Turkish lira under fair value: Global association

Cornelia Mascio
Agosto 16, 2018

Erdogan's boycott is reminiscent of the decision by President Vladimir Putin to ban food imports from countries that slapped sanctions on Russian Federation in 2014 over its annexation of Crimea.

The president's comments came after diplomats from both sides met Monday to calm tensions.

President Donald Trump had previously announced that the USA was doubling steel and aluminium tariffs on Turkey, as the two North Atlantic Treaty Organisation allies row over the detention by Turkish authorities of American pastor Andrew Brunson. The United States has imposed sanctions on two Turkish ministers over the trial on terrorism charges of a USA evangelical pastor in Turkey.

Erdogan said the nation of 80 million people would stop buying American electronics, condemning the "explicit economic attack" against his country.

During an impassioned speech yesterday in Ankara, Turkey's capitol, Erdogan accused the United States of being "economic hitmen" who use the economy "as a weapon".

Turkey is hiking tariffs on imports of certain U.S. products in response to American sanctions on Ankara that caused the value of the lira to plunge, a decree published Wednesday said.

The lira TRYTOM=D3 - which plummeted to a record low of 7.24 to the dollar at the week's start, rattling global markets - was about 2 percent weaker at 6.47 after rebounding more than 8 percent overnight. Turkey has an estimated 47 million smartphone users, though iOS penetration in the country is estimated to hover around just 16 per cent.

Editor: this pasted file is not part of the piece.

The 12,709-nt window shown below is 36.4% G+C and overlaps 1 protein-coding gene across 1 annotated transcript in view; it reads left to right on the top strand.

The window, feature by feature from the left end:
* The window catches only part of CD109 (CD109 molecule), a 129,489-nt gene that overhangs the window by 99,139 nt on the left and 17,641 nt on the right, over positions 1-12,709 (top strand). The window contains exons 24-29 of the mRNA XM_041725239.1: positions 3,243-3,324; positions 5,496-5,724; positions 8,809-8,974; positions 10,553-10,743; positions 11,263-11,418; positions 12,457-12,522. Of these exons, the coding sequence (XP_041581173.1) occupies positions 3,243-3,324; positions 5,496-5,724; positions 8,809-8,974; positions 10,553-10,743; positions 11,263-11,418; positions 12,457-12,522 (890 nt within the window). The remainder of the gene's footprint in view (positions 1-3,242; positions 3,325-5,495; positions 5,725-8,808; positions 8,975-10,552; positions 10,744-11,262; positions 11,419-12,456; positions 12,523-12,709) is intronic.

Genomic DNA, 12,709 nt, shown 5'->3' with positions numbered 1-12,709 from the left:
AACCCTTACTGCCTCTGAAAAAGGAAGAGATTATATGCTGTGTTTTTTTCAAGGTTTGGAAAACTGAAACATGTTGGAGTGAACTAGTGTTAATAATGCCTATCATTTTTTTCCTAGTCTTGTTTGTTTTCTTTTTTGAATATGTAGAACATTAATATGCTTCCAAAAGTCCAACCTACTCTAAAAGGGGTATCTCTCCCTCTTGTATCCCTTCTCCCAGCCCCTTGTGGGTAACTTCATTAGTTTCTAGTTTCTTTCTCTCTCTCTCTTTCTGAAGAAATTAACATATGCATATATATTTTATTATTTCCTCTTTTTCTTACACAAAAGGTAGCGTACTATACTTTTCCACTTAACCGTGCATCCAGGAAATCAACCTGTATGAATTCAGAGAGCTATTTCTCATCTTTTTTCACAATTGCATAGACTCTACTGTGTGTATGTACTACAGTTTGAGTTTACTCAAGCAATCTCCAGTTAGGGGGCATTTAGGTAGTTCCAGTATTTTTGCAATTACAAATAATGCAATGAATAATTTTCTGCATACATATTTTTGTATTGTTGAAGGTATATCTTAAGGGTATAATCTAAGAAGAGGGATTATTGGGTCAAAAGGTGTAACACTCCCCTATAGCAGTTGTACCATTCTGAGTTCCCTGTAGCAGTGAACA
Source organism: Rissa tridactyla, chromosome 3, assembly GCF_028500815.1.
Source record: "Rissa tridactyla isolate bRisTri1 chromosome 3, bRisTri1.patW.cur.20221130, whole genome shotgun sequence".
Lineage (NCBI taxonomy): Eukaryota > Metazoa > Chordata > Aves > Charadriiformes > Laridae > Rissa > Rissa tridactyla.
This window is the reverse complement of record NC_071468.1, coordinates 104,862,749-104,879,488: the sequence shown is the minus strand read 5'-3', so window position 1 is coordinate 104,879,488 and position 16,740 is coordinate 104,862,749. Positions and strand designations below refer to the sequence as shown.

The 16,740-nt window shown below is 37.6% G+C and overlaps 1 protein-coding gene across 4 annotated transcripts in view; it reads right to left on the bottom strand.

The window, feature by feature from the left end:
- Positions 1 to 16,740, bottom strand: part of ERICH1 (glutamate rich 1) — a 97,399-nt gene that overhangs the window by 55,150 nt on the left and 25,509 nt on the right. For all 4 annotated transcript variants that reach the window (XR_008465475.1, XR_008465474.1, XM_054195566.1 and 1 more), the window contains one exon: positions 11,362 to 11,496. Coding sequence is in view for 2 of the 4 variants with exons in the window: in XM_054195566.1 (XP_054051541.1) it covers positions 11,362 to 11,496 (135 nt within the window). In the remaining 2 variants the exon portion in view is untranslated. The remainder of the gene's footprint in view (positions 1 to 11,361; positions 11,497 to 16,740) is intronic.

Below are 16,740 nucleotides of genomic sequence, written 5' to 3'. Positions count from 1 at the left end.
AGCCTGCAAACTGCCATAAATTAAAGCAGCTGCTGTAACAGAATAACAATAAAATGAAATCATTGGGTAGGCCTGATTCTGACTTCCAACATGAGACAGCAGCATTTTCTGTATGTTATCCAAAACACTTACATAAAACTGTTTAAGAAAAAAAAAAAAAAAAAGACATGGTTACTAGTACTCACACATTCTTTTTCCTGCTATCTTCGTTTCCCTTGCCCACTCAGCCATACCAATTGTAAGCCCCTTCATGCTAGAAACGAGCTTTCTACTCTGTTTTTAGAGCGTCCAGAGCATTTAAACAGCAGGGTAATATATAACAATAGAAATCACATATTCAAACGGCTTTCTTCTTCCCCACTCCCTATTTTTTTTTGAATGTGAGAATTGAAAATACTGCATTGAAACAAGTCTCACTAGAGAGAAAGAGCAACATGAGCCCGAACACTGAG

USA national security adviser John Bolton on Monday met Turkey's ambassador to the United States to discuss Brunson's detention.

Worldwide investors are anxious about Turkey's high amount of debt held in foreign currencies, especially the dollar. Investors are also anxious about the effects of the dispute between two North Atlantic Treaty Organisation allies.

Turkey's Interior Ministry says it will take legal action against hundreds of social media accounts that it says are provoking a drop in the country's currency, the lira. He speaks of "economic war" and a "campaign" waged by external powers created to weaken Turkey.

Armed with additional clout in the latest election, he recently put in 40-year-old son-in-law, Berat Albayrak, in charge of the Ministry of Finance and Treasury, a move that gutted confidence in the independence of the Turkish Central Bank and its ability to resolve such crises. While Turkey's central bank has raised lending rates by 500 basis points this year to 17.75 per cent, it hasn't acted since the latest turmoil began with US sanctions on the interior and justice ministers on August 1. Central banks try to ignore politics when making economic decisions.

The White House said on Tuesday President Donald Trump was frustrated that Turkey had not released Brunson. The 50-year-old pastor is charged with terrorism links and spying.

United States embassy charge d'affaires Jeffrey Hovenier on Tuesday visited Brunson in the western city of Izmir. Although he was released to home detention, he faces a prison sentence of up to 35 years if he is convicted at the end of his ongoing trial. Susan Shand adapted it for Learning English.

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